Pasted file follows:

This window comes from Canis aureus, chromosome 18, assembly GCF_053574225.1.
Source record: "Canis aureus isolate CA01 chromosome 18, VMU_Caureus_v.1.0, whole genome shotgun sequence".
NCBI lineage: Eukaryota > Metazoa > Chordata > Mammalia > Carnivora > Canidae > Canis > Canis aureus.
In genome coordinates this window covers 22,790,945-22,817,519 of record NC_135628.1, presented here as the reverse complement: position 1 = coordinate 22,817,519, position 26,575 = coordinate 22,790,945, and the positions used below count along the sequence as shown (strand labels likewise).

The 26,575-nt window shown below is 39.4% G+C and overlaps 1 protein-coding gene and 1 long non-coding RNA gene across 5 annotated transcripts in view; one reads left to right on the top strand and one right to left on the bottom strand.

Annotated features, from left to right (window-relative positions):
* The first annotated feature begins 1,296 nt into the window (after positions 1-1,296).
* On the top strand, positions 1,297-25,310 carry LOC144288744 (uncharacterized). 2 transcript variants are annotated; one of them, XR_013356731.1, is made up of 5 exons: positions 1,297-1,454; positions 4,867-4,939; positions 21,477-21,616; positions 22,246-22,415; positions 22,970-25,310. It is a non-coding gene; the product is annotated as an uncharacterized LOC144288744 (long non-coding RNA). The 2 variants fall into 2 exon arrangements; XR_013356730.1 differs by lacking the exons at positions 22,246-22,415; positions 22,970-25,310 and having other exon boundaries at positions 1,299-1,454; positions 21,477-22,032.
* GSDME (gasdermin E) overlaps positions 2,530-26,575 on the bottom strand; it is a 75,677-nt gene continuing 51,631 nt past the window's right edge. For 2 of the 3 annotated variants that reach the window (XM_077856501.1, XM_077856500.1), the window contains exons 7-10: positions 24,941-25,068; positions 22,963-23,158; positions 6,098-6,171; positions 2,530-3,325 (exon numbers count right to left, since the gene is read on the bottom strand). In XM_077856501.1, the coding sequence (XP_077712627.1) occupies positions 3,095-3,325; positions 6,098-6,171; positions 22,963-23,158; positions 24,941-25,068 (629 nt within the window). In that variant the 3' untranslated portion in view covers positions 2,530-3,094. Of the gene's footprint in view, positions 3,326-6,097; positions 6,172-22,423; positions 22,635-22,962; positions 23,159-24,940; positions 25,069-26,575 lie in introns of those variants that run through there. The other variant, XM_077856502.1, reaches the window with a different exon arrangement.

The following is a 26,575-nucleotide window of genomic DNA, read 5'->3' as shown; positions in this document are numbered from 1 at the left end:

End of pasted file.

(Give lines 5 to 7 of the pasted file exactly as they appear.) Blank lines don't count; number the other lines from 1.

The 26,575-nt window shown below is 39.4% G+C and overlaps 1 protein-coding gene and 1 long non-coding RNA gene across 5 annotated transcripts in view; one reads left to right on the top strand and one right to left on the bottom strand.

Annotated features, from left to right (window-relative positions):
* The first annotated feature begins 1,296 nt into the window (after positions 1-1,296).